Tuesday, April 23, 2024

Tackling methane myths across the spectrum

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Physics professor unpacks the latest thinking about agri and other emissions.
Prof David Frame, Climate Change Research dept, Victoria University.
Reading Time: 3 minutes

A leading climate scientist has given the government’s plan to price farm emissions a tentative tick, but says New Zealand needs to have a conversation about its priorities as the push to reduce emissions intensifies.

Canterbury University Professor of Physics David Frame told the Farmers Weekly In Focus podcast that NZ’s climate strategy relies heavily on reducing emissions from agriculture but asks less of emitters of carbon dioxide.

“We actually have a target that would imply that we are no longer warming the world by about 2035,” Frame said.

“And in fact, we’re undoing some of the warming we’ve created by 2050 and the burden for that reduction in the warming we’ve created falls on rural shoulders. 

“The conversation I don’t think we’ve had is about why it’s okay for urban New Zealand to add more warming over the next 30 years, but rural New Zealand has to reduce it significantly over that 30 years.”

Frame said NZ’s two-gas approach that separates short-lived gases like methane and nitrous oxide from carbon dioxide, a long-lived gas, is the right one.

“I think the commitment to set the price at the lowest level possible to meet the reduction goals is obviously the right one. 

“Why would you want more? Why would you impose a bigger tax than you need?”

But Frame still has concerns about sequestration. 

He supports an idea put forward by Parliamentary Commissioner for the Environment Simon Upton, which proposes allowing methane emissions to be offset by planting trees, but not carbon dioxide emissions.

“I’d like to see that get developed for sheep and beef, especially, to give them extra options.”

Methane’s impact has been debated hotly in rural communities in recent months and Frame said much of what has been promoted doesn’t stand up to scientific scrutiny.

“It’s a sceptic myth that CO2 and methane contributions are overstated,” he said. 

“One of the things that has been a bit disappointing is that some people in rural communities have embraced people like Tom Sheahen, who doesn’t have a record in climate change research and is publicising research by a couple of physicists from the United States, who also don’t really have a record of doing a lot of climate change research.”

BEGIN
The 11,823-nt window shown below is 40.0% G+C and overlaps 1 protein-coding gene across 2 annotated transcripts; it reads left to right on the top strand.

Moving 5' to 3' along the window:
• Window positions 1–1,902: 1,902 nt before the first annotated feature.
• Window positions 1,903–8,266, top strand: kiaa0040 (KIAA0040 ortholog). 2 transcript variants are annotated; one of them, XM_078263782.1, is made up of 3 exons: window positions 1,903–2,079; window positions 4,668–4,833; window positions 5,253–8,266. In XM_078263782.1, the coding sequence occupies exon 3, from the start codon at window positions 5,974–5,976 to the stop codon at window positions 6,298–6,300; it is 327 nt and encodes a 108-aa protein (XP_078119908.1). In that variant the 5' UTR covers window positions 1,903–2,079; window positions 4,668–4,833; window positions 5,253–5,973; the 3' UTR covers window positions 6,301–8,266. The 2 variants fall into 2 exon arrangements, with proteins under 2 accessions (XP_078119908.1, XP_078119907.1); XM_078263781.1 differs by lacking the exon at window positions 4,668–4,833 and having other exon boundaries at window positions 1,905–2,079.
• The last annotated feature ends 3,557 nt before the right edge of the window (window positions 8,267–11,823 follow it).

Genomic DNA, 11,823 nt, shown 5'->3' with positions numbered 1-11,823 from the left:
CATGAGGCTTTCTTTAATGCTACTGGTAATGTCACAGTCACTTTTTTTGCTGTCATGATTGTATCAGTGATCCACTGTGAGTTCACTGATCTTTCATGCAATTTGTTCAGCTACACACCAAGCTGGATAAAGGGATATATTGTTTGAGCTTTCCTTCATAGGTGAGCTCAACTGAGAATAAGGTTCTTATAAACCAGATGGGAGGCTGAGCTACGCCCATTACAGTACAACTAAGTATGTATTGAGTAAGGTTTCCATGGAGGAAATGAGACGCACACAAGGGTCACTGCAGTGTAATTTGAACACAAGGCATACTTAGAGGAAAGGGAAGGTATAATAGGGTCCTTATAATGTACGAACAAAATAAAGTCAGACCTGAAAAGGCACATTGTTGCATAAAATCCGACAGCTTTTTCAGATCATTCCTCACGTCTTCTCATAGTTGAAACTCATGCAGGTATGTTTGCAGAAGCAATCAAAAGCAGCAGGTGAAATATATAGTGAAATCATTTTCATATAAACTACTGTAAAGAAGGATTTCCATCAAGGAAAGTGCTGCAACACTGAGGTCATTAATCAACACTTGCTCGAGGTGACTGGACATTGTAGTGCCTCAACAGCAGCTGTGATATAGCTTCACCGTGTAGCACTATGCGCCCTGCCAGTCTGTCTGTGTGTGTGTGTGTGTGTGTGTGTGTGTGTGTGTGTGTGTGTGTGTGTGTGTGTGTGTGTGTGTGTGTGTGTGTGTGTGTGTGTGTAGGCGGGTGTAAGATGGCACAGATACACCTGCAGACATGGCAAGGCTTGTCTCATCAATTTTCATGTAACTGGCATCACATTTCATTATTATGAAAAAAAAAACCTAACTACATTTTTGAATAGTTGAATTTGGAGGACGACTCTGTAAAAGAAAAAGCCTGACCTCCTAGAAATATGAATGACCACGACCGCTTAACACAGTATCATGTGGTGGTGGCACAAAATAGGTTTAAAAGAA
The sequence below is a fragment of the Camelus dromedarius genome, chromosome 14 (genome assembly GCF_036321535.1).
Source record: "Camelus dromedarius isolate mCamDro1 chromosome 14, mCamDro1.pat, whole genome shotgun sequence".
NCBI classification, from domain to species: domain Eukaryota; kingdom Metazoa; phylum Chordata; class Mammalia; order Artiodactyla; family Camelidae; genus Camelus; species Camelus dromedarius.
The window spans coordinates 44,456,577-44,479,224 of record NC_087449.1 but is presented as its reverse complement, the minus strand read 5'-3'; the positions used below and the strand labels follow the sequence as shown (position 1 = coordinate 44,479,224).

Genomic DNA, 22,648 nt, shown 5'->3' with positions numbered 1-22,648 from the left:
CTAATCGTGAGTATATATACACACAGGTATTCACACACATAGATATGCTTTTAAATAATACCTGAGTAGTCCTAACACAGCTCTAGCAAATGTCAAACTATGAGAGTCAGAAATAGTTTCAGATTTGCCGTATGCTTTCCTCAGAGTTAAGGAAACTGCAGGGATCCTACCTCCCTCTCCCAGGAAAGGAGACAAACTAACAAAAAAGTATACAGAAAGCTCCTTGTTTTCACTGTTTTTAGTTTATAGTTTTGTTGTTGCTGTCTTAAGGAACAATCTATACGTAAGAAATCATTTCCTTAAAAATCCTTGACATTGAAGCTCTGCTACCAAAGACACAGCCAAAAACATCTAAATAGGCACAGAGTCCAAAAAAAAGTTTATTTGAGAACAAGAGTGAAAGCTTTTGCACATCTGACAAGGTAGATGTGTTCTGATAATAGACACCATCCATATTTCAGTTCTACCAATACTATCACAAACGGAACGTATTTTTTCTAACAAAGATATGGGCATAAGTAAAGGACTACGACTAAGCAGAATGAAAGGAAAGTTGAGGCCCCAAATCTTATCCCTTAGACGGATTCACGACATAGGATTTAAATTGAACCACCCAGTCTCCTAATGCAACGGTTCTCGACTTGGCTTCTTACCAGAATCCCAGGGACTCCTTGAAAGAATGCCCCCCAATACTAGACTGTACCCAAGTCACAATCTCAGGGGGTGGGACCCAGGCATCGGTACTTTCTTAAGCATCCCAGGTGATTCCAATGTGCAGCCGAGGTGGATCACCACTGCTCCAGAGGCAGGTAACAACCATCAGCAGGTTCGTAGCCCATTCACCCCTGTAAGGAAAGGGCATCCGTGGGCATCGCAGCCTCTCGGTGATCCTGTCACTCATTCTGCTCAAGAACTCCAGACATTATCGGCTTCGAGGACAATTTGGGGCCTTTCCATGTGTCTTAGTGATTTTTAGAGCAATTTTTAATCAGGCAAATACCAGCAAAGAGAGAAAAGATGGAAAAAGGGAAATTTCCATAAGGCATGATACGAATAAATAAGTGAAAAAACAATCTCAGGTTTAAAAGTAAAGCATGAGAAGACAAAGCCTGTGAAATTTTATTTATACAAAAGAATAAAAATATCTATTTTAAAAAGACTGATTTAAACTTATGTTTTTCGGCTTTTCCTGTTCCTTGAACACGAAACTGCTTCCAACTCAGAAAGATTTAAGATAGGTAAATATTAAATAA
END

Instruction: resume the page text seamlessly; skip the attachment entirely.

They have claimed the climate research community has handled the overlap between different absorption lines in the light spectrum badly.

“But this isn’t really true. That stuff’s been factored into climate models for ages.

“They haven’t really done the background reading to know exactly what everyone does.”

Frame said if they did, they’d realise that most of the effects they’ve assumed are not accounted for, are in fact factored in. 

“We also do know about clouds and the difference between cloudy sky radiation, clear sky radiation and all these things. 

“So the more these guys who come in with the strong claims learn about the field, the more they usually converge with where we actually are.

“It’s a shame that it’s been hyped up as showing that methane is an irrelevant greenhouse gas. That’s just not true. We have a good handle on methane.”

In Focus this week: Taking stock of NZ’s emissions goals

In episode 5 of the In Focus podcast, Canterbury University Professor of Physics David Frame has given the government’s plan to price farm emissions a tentative tick, but says New Zealand needs to have a conversation about its priorities as the push to reduce emissions intensifies.  He also says the sector needs to find peace with the fact that the science around methane is well understood.

Also in this episode, senior reporter Neal Wallace covers the drop in farmgate returns and looks at the global factors causing it.

And Bryan talks to Federated Farmers president Wayne Langford, who thinks the government’s emissions plan announcement was “tone deaf”.

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